So you can use the OpenSea marketplace for buying a range of NFTs such as art, game NFTs, sports and music NFTs, utility NFTs such as keys to own gaming collectibles or gaming DAOs, enter particular Discord communities, and so on.

Binance NFT

Binance is a crypto exchange as well as a popular NFT marketplace. It was established as a crypto exchange in 2017 by Changpeng Zhao and was based in China. Later, the company headquarters moved to the Cayman Islands.

People can buy, mint, and trade NFTs with the Binance NFT marketplace. It hosts some top NFT creators such as X-Metaverse, Big Time Studios, NFT_Pride, NFKings, and Seek Tiger. You can access different NFT collections such as Mafia Land NFTs, DinoX World Avatars, GiiiO role NFT, X-Metaverse Box, and Atlantis Metaverse Genesis NFT. Binance NFT also hosts features such as the mystery box feature from time to time where players get a chance to win rare and unique NFTs.

Aside from Gaming NFTs, the platform also offers NFTs from categories like Art, Sports, Entertainment, Collectibles, E-sports, and Premium NFTs.

Foundation

The Foundation marketplace brings creators and collectors together on a platform to build and trade NFTs. It was established in February 2021 and is owned by Kayvon Tehranian hailing from San Francisco, California. Through Foundation, collectors can mint our buy images, video, and 3D artwork. A creator can create an art NFT on Foundation only through an invitation received by another creator, unlike other NFT platforms.

Rarible

Rarible was founded by Moscow-based Alexei Falin and Alex Salnikov in 2019.  It is headquartered in Delaware, United States. It hosts NFTs on Ethereum, Polygon, Tezos, and Flow blockchain and features a massive NFT collection ranging from art, photography, games, metaverse, music, domains, DeFi, Memes, Punks, NSFW, etc.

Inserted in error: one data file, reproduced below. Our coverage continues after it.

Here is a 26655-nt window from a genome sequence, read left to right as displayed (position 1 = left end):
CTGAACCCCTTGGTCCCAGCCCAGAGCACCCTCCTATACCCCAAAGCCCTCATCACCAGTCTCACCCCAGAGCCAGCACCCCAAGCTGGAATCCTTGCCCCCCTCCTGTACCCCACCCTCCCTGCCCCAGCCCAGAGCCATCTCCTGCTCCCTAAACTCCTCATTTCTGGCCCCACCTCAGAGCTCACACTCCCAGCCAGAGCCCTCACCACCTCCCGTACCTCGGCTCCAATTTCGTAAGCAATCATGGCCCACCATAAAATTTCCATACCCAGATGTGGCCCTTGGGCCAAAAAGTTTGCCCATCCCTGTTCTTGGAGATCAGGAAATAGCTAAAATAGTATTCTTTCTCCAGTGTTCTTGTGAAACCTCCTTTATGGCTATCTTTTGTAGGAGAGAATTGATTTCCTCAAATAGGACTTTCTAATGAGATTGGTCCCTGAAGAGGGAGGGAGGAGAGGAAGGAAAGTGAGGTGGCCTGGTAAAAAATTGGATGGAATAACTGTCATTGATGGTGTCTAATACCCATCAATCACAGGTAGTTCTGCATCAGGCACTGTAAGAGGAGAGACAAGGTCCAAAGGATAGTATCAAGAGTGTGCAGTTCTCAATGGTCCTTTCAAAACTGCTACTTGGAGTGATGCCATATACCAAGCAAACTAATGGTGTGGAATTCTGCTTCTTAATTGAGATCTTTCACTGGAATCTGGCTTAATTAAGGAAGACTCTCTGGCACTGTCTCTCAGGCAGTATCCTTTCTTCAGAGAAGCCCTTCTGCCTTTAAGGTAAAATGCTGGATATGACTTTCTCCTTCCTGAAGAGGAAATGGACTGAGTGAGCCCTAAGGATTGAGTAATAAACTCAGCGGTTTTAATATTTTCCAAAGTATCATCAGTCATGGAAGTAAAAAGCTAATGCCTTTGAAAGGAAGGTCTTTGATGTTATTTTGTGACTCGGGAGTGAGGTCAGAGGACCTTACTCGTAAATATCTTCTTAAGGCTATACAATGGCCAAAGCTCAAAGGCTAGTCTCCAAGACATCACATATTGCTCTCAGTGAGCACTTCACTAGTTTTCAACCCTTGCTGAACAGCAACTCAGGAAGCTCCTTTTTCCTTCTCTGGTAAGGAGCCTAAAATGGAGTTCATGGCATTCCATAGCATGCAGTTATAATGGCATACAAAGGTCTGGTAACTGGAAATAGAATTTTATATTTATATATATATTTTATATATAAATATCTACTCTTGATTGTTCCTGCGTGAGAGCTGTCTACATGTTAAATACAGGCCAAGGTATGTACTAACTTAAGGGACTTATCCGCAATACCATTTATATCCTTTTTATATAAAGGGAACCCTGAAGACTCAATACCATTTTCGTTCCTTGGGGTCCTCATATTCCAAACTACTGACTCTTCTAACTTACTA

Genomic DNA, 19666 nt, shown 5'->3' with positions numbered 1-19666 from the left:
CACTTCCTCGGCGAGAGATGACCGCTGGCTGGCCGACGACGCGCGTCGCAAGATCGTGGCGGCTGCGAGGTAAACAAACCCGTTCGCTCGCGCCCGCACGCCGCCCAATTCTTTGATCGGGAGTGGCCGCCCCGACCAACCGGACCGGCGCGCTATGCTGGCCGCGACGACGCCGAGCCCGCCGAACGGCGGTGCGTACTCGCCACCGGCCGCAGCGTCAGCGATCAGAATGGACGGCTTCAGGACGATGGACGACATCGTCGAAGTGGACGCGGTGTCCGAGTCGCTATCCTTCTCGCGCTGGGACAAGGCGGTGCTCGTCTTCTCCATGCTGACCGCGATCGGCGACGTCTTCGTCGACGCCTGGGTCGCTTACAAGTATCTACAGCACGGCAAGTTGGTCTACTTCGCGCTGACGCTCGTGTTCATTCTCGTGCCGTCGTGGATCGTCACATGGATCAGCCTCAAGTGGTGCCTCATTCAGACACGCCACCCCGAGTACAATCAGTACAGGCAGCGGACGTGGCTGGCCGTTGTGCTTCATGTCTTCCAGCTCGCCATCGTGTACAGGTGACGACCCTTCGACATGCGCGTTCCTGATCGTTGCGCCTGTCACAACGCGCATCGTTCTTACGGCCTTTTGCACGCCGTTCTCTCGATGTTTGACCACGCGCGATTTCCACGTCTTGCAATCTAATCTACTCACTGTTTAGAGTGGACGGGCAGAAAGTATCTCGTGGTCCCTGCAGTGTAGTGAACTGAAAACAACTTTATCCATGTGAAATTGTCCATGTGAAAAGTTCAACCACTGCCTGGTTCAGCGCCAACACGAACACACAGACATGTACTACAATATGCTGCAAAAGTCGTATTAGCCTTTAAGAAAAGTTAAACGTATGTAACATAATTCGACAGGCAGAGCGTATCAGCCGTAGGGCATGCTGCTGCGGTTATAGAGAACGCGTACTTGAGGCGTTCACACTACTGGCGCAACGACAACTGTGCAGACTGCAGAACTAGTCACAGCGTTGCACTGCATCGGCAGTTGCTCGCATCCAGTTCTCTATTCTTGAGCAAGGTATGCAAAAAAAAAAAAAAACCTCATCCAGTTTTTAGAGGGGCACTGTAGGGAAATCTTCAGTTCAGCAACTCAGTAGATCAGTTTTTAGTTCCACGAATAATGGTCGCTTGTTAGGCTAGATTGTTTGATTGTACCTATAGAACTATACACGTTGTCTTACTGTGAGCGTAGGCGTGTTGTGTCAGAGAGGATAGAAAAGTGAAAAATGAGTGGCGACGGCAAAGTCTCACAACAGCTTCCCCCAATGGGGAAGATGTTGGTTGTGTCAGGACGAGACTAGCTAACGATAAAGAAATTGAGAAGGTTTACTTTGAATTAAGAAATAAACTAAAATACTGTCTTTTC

The software-giant Adobe partnered with Rarible in Dec 2021 to display content credentials of the listed NFTs to make it easy to protect and verify digital content.

SuperRare

This NFT marketplace was launched in 2018, where NFT lovers can collect and trade mainly art-oriented NFTs. 

The platform introduced its token in 2021 when the artists and collectors in the community formed their DAO. Some of the prominent investors at SuperRare include Mark Cuban, Ashton Kutcher, and Samsung Next. The company is owned by John Crain, Johnathan Perkins, and Charles Crain and is based in the United States.

Project Specific Marketplaces

You can also buy specific NFT assets from their respective marketplaces. For example, NBA Top Shot is the marketplace to purchase official GIFs from the National Basketball Association. There is also an NFL All Day market for limited-edition NFL moments. Music lovers can visit the Musician Marketplace to buy NFTs of music compositions and platforms like Async Art, explicitly meant for programmable art. 

There are dedicated marketplaces for particular NFT-based game items, such as Axie Marketplace for items used in the popular ‘Axie Infinity’ game. It also has its own token, and the users should have these tokens to buy things from the Axie Marketplace. Mintable is another platform for unique music, art, games, animation, and media collectibles.

SolSea, another marketplace on Solana, lets creators mint NFTs with embedded licenses and display the Rarity Rank of the NFTs listed. 

Other NFT marketplaces include Nifty Gateway, Thetadrop, etc. NFTs on the Rarible and SuperRare marketplace is also available on OpenSea.

Let us now move on to the steps to buy an NFT.

How to Buy NFTs

  1. Buy Crypto Tokens from a CeFi or DeFi Exchange and Add Funds in the Crypto Wallet